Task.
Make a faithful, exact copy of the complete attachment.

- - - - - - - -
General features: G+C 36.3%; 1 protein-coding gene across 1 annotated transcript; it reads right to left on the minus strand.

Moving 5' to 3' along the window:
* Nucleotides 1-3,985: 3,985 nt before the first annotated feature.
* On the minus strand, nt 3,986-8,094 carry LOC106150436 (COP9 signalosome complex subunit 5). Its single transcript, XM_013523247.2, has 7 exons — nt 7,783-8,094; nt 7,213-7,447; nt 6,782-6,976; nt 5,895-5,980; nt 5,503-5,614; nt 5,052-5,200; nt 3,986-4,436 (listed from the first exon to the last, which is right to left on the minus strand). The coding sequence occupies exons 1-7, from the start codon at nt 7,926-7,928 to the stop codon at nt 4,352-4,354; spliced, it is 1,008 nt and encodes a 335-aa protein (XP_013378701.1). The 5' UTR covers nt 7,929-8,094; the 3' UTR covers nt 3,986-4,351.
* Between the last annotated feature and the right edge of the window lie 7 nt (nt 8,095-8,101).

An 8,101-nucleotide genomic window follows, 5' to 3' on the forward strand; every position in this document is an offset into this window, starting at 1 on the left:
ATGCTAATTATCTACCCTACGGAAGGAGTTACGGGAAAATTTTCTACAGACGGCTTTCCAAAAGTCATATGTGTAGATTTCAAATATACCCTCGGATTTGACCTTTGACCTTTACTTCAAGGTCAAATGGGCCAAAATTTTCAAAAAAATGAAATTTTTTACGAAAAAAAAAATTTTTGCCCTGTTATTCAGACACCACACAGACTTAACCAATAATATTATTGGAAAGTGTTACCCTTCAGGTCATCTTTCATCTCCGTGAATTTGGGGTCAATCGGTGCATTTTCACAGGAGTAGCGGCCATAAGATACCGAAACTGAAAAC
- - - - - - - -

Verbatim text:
General features: G+C 36.3%; 1 protein-coding gene across 1 annotated transcript; it reads right to left on the minus strand.

Moving 5' to 3' along the window:
* Nucleotides 1-3,985: 3,985 nt before the first annotated feature.
* On the minus strand, nt 3,986-8,094 carry LOC106150436 (COP9 signalosome complex subunit 5). Its single transcript, XM_013523247.2, has 7 exons — nt 7,783-8,094; nt 7,213-7,447; nt 6,782-6,976; nt 5,895-5,980; nt 5,503-5,614; nt 5,052-5,200; nt 3,986-4,436 (listed from the first exon to the last, which is right to left on the minus strand). The coding sequence occupies exons 1-7, from the start codon at nt 7,926-7,928 to the stop codon at nt 4,352-4,354; spliced, it is 1,008 nt and encodes a 335-aa protein (XP_013378701.1). The 5' UTR covers nt 7,929-8,094; the 3' UTR covers nt 3,986-4,351.
* Between the last annotated feature and the right edge of the window lie 7 nt (nt 8,095-8,101).

An 8,101-nucleotide genomic window follows, 5' to 3' on the forward strand; every position in this document is an offset into this window, starting at 1 on the left:
ATGCTAATTATCTACCCTACGGAAGGAGTTACGGGAAAATTTTCTACAGACGGCTTTCCAAAAGTCATATGTGTAGATTTCAAATATACCCTCGGATTTGACCTTTGACCTTTACTTCAAGGTCAAATGGGCCAAAATTTTCAAAAAAATGAAATTTTTTACGAAAAAAAAAATTTTTGCCCTGTTATTCAGACACCACACAGACTTAACCAATAATATTATTGGAAAGTGTTACCCTTCAGGTCATCTTTCATCTCCGTGAATTTGGGGTCAATCGGTGCATTTTCACAGGAGTAGCGGCCATAAGATACCGAAACTGAAAAC